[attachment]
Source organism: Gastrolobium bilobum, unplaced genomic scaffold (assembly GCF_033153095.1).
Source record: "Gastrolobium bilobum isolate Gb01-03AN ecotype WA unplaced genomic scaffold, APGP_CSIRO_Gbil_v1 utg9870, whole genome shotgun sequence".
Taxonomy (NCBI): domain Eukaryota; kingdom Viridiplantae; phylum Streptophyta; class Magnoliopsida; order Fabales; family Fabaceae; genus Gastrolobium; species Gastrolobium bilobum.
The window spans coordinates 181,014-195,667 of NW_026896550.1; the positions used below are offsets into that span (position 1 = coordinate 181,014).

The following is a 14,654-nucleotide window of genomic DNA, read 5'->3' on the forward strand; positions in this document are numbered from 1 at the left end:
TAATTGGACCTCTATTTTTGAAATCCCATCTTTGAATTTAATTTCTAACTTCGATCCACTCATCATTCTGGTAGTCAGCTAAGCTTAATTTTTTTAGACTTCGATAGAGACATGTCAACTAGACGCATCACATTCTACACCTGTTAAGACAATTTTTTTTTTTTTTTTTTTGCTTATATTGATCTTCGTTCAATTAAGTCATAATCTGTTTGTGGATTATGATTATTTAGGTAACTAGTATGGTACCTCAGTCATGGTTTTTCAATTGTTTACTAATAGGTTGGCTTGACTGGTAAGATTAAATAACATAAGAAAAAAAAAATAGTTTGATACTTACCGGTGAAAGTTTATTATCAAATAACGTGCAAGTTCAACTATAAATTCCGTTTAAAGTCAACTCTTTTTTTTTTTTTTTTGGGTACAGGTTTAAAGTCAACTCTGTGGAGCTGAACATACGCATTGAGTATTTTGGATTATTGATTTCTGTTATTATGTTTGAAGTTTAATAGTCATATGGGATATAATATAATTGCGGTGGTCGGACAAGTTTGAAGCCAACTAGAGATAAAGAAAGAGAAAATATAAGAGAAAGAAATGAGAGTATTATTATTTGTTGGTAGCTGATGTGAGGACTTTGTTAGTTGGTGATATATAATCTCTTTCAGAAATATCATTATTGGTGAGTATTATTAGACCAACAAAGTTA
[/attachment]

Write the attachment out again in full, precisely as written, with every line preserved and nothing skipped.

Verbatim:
Source organism: Gastrolobium bilobum, unplaced genomic scaffold (assembly GCF_033153095.1).
Source record: "Gastrolobium bilobum isolate Gb01-03AN ecotype WA unplaced genomic scaffold, APGP_CSIRO_Gbil_v1 utg9870, whole genome shotgun sequence".
Taxonomy (NCBI): domain Eukaryota; kingdom Viridiplantae; phylum Streptophyta; class Magnoliopsida; order Fabales; family Fabaceae; genus Gastrolobium; species Gastrolobium bilobum.
The window spans coordinates 181,014-195,667 of NW_026896550.1; the positions used below are offsets into that span (position 1 = coordinate 181,014).

The following is a 14,654-nucleotide window of genomic DNA, read 5'->3' on the forward strand; positions in this document are numbered from 1 at the left end:
TAATTGGACCTCTATTTTTGAAATCCCATCTTTGAATTTAATTTCTAACTTCGATCCACTCATCATTCTGGTAGTCAGCTAAGCTTAATTTTTTTAGACTTCGATAGAGACATGTCAACTAGACGCATCACATTCTACACCTGTTAAGACAATTTTTTTTTTTTTTTTTTTGCTTATATTGATCTTCGTTCAATTAAGTCATAATCTGTTTGTGGATTATGATTATTTAGGTAACTAGTATGGTACCTCAGTCATGGTTTTTCAATTGTTTACTAATAGGTTGGCTTGACTGGTAAGATTAAATAACATAAGAAAAAAAAAATAGTTTGATACTTACCGGTGAAAGTTTATTATCAAATAACGTGCAAGTTCAACTATAAATTCCGTTTAAAGTCAACTCTTTTTTTTTTTTTTTTGGGTACAGGTTTAAAGTCAACTCTGTGGAGCTGAACATACGCATTGAGTATTTTGGATTATTGATTTCTGTTATTATGTTTGAAGTTTAATAGTCATATGGGATATAATATAATTGCGGTGGTCGGACAAGTTTGAAGCCAACTAGAGATAAAGAAAGAGAAAATATAAGAGAAAGAAATGAGAGTATTATTATTTGTTGGTAGCTGATGTGAGGACTTTGTTAGTTGGTGATATATAATCTCTTTCAGAAATATCATTATTGGTGAGTATTATTAGACCAACAAAGTTA